January 29, 2014

3 Min Read
Green paper mill unable to obtain federal stimulus funds, closes permanently
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163531-eureka_aerial_v1.jpgFreshwater Tissue, California’s last pulp mill and the only chlorine-free/dioxin-free mill in the United States plans to permanently close. The current owners of the Samoa, CA pulp mill were unable to obtain federal stimulus funds to convert the Samoa mill into an integrated tissue plant. The company says the plant would have served as an exemplary model of responsible and environmentally sound American manufacturing.

Despite the Samoa mill’s status as the only chlorine-free/dioxin-free pulp mill in the United States, the mill has struggled since the mid 1990’s to compete with foreign competition. When the new owners acquired the Samoa mill in February of 2009, their vision was to make the mill competitive by manufacturing consumer-ready, eco-friendly, chlorine-free toilet tissue.

That vision included consuming by-products of the Redwood forest, such as tanoak trees, which are a valueless, disease-stricken hardwood tree species that at present is an extreme fire hazard to the Redwood region. The company’s vision had broad support from environmental advocacy groups, educators, foresters, community leaders and labor unions. Unfortunately, the banking industry collapsed, and both federal and state lawmakers, including Congressman Mike Thompson (D-CA), were unable to help fund a shovel ready, job creating, and renewable stimulus project. As a result, 425 direct and 2,500 indirect green jobs have been lost permanently for California’s North Coast region.

Rick Hind, Legislative Director of Greenpeace said of the closure, “It’s outrageous that the federal government, which just offered $55 million for experimental ‘clean coal’ technologies, could not find a penny for a proven chlorine-free pulp mill and the green jobs it would support.”

Labor union leaders have also expressed their profound disappointment. Greg Pallesen, Vice President of The Association of Western Pulp & Paper Workers remarked that, “The closure of the Samoa, California mill is a prime example of failed U.S. financial and trade policies, which continue to be the main cause of massive job losses in the U.S.  At the same time as the “green” Samoa manufacturing site is closed forever, large polluting mills in China and elsewhere are being brought online in order to supply U.S. consumers.  The end result destroys working families here at home while increasing pollution worldwide.  Shame on our politicians who do nothing but talk about “green” job creation. This facility is closed forever, and the families and communities in Northern California will suffer for years to come.”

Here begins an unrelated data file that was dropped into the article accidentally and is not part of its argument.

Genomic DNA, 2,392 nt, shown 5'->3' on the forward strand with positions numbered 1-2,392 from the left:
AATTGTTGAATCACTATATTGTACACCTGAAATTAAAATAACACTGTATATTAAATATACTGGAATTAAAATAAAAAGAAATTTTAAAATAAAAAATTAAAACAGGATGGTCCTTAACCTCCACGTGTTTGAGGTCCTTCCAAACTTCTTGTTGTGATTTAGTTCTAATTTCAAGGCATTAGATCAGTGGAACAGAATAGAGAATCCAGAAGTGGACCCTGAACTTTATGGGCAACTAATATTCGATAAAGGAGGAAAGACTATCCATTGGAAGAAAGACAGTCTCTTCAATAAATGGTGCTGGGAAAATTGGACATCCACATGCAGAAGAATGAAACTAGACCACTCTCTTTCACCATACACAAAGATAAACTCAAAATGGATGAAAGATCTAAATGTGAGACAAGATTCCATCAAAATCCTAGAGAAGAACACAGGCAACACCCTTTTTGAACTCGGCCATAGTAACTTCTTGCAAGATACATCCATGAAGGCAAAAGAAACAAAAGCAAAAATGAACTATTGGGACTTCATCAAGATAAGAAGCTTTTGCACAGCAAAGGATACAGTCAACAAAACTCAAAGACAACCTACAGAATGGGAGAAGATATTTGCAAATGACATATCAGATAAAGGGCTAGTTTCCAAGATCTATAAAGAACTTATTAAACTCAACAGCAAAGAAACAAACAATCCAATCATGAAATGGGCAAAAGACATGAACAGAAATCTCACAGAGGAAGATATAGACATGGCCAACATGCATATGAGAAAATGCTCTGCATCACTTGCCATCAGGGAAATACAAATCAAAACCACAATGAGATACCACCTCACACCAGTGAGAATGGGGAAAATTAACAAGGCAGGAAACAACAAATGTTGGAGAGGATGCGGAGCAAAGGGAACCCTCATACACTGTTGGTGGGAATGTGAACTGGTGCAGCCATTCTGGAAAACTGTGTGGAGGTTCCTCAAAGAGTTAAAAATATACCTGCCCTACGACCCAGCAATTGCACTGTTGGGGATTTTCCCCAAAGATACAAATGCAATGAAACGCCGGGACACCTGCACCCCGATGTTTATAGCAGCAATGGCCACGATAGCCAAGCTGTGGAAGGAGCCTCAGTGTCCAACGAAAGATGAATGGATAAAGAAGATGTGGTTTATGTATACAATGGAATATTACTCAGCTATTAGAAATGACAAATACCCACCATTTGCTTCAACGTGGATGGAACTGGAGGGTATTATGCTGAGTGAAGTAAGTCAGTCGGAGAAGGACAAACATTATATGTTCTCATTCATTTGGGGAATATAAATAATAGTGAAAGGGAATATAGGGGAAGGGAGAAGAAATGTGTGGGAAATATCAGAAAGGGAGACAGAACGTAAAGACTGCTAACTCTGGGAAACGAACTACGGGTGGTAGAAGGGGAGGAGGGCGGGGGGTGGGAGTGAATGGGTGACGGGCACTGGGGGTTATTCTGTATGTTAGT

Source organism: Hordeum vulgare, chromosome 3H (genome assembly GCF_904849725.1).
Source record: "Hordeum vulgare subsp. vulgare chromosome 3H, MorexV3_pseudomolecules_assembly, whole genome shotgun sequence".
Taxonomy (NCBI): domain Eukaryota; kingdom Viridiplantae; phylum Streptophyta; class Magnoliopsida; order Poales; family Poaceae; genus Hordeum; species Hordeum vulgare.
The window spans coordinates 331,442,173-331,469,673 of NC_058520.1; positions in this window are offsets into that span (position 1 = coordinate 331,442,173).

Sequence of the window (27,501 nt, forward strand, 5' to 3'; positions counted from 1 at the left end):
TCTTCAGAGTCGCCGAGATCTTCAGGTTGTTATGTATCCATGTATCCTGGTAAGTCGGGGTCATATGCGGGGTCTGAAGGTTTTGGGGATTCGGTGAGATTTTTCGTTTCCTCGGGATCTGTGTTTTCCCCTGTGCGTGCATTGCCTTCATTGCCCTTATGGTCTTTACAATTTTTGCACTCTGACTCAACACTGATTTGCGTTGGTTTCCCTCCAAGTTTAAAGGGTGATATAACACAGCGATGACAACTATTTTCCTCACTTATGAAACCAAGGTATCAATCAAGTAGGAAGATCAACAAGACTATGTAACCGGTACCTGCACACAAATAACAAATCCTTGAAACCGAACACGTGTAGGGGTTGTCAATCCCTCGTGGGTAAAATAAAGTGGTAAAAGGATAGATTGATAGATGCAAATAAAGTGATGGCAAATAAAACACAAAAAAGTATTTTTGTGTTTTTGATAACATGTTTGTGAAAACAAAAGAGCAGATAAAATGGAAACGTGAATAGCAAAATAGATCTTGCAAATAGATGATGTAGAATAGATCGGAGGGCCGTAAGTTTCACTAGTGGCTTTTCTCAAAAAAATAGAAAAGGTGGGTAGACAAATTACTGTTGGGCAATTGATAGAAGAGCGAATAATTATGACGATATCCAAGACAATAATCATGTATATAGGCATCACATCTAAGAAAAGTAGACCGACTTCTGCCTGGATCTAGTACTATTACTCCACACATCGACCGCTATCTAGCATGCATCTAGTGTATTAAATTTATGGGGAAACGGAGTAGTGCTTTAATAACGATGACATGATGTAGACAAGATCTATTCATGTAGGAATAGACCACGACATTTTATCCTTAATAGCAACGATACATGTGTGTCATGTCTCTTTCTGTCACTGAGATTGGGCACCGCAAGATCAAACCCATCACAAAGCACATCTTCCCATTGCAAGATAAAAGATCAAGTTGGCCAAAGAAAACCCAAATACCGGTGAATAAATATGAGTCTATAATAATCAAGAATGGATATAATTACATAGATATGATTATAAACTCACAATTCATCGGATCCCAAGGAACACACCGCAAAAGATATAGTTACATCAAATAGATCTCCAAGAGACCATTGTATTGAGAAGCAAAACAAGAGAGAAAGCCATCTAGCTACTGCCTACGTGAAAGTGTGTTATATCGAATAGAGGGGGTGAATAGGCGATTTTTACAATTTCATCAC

Gregg Gold, Sierra Chapter President, spoke on behalf of the North Group and Redwood chapters representing over 10,000 members. “Of local importance is the fact that the Samoa mill would have provided a viable market for Tanoak trees, which the timber industry treats as an undesirable weed.  At present, Tanoak trees are eradicated by spraying them with chemicals to halt their growth or kill them. This process tends to make Tanoak quite flammable, which endangers the entire forest including the Redwoods where Tanoak is most prevalent.  In sum, we believe Mr. Simpson’s vision had the potential to transform an entire industry, and are sorry to see his vision disappear.”

“I left Samoa in 1996 after eliminating the use of chlorine at the pulp mill,” said Bob Simpson, President of Freshwater Tissue Company. “I returned to Samoa in 2009 with a vision of converting the Nation’s only chlorine-free pulp mill into an integrated tissue mill, and providing sustainable jobs for a green economy.  In a normal economic climate, such a plant would have easily found funding by green tech investors. The current financial crisis made this nearly impossible so we turned to President Obama’s green stimulus plan for support. We had hoped that our Federal and State lawmakers would help us obtain Federal stimulus funding which was designed precisely for green manufacturing projects that are sustainable and create living-wage American jobs. I am extremely disappointed and saddened by the lack of support we received from our Congressional representatives. Humboldt County needed these jobs and America needed this green technology.”

SOURCE: Freshwater Tissue

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